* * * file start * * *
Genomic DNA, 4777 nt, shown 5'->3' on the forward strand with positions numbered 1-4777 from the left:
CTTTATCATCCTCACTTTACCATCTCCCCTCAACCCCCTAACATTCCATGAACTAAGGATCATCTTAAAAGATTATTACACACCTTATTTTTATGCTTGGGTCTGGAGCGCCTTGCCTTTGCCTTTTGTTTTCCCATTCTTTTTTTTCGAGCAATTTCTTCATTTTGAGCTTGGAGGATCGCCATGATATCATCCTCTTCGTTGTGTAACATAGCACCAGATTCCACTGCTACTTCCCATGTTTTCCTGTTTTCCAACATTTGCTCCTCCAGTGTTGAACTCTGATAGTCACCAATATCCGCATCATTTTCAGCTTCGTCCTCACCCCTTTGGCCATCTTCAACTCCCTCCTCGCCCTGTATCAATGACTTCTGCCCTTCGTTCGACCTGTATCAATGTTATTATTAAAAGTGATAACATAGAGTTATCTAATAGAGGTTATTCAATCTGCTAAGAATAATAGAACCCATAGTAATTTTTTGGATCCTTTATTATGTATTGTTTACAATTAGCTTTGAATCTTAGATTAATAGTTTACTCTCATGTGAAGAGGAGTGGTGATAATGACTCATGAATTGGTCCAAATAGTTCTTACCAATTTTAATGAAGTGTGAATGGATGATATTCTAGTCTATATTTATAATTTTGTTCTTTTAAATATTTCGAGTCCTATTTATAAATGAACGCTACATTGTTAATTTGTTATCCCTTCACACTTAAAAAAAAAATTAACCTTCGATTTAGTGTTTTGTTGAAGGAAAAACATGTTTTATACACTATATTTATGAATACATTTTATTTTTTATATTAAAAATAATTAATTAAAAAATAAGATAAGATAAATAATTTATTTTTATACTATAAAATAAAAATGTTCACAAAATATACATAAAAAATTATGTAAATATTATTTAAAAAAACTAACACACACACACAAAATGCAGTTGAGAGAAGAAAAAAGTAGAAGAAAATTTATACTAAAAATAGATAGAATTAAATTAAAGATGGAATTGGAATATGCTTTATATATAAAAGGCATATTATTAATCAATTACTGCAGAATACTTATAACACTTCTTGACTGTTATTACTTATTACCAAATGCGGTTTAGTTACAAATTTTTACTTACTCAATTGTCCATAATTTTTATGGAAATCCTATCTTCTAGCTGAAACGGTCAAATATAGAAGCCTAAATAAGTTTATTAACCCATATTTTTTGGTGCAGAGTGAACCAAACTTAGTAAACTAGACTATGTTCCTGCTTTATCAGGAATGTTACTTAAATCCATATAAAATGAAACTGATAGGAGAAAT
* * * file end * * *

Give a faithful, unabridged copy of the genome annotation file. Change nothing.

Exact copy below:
Genomic DNA, 4777 nt, shown 5'->3' on the forward strand with positions numbered 1-4777 from the left:
CTTTATCATCCTCACTTTACCATCTCCCCTCAACCCCCTAACATTCCATGAACTAAGGATCATCTTAAAAGATTATTACACACCTTATTTTTATGCTTGGGTCTGGAGCGCCTTGCCTTTGCCTTTTGTTTTCCCATTCTTTTTTTTCGAGCAATTTCTTCATTTTGAGCTTGGAGGATCGCCATGATATCATCCTCTTCGTTGTGTAACATAGCACCAGATTCCACTGCTACTTCCCATGTTTTCCTGTTTTCCAACATTTGCTCCTCCAGTGTTGAACTCTGATAGTCACCAATATCCGCATCATTTTCAGCTTCGTCCTCACCCCTTTGGCCATCTTCAACTCCCTCCTCGCCCTGTATCAATGACTTCTGCCCTTCGTTCGACCTGTATCAATGTTATTATTAAAAGTGATAACATAGAGTTATCTAATAGAGGTTATTCAATCTGCTAAGAATAATAGAACCCATAGTAATTTTTTGGATCCTTTATTATGTATTGTTTACAATTAGCTTTGAATCTTAGATTAATAGTTTACTCTCATGTGAAGAGGAGTGGTGATAATGACTCATGAATTGGTCCAAATAGTTCTTACCAATTTTAATGAAGTGTGAATGGATGATATTCTAGTCTATATTTATAATTTTGTTCTTTTAAATATTTCGAGTCCTATTTATAAATGAACGCTACATTGTTAATTTGTTATCCCTTCACACTTAAAAAAAAAATTAACCTTCGATTTAGTGTTTTGTTGAAGGAAAAACATGTTTTATACACTATATTTATGAATACATTTTATTTTTTATATTAAAAATAATTAATTAAAAAATAAGATAAGATAAATAATTTATTTTTATACTATAAAATAAAAATGTTCACAAAATATACATAAAAAATTATGTAAATATTATTTAAAAAAACTAACACACACACACAAAATGCAGTTGAGAGAAGAAAAAAGTAGAAGAAAATTTATACTAAAAATAGATAGAATTAAATTAAAGATGGAATTGGAATATGCTTTATATATAAAAGGCATATTATTAATCAATTACTGCAGAATACTTATAACACTTCTTGACTGTTATTACTTATTACCAAATGCGGTTTAGTTACAAATTTTTACTTACTCAATTGTCCATAATTTTTATGGAAATCCTATCTTCTAGCTGAAACGGTCAAATATAGAAGCCTAAATAAGTTTATTAACCCATATTTTTTGGTGCAGAGTGAACCAAACTTAGTAAACTAGACTATGTTCCTGCTTTATCAGGAATGTTACTTAAATCCATATAAAATGAAACTGATAGGAGAAAT